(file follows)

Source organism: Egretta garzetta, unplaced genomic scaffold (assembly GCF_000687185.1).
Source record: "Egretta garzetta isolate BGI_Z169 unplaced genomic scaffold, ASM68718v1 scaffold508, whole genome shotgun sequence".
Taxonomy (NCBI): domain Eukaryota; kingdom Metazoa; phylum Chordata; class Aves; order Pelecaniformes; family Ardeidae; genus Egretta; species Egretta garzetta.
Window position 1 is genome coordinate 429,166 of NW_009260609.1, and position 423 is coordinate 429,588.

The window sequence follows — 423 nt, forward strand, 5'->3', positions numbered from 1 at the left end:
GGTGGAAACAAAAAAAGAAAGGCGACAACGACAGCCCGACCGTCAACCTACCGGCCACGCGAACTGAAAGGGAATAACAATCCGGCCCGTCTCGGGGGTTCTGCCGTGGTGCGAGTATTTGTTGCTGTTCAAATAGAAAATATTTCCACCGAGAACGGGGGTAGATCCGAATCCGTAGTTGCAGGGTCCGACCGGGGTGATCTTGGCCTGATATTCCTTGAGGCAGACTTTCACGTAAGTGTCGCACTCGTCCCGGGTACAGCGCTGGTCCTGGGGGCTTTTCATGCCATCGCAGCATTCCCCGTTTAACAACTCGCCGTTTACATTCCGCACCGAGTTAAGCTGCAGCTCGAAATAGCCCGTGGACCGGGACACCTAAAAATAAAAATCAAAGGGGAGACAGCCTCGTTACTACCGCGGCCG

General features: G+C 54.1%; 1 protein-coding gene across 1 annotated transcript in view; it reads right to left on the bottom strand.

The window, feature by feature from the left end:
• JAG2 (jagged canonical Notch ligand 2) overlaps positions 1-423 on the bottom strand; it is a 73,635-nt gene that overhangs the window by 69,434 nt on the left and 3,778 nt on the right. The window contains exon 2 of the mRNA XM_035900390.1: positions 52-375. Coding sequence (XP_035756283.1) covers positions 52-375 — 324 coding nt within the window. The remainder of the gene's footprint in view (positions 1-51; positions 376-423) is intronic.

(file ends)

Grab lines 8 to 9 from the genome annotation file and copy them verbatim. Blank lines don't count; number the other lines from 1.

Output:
The window, feature by feature from the left end:
• JAG2 (jagged canonical Notch ligand 2) overlaps positions 1-423 on the bottom strand; it is a 73,635-nt gene that overhangs the window by 69,434 nt on the left and 3,778 nt on the right. The window contains exon 2 of the mRNA XM_035900390.1: positions 52-375. Coding sequence (XP_035756283.1) covers positions 52-375 — 324 coding nt within the window. The remainder of the gene's footprint in view (positions 1-51; positions 376-423) is intronic.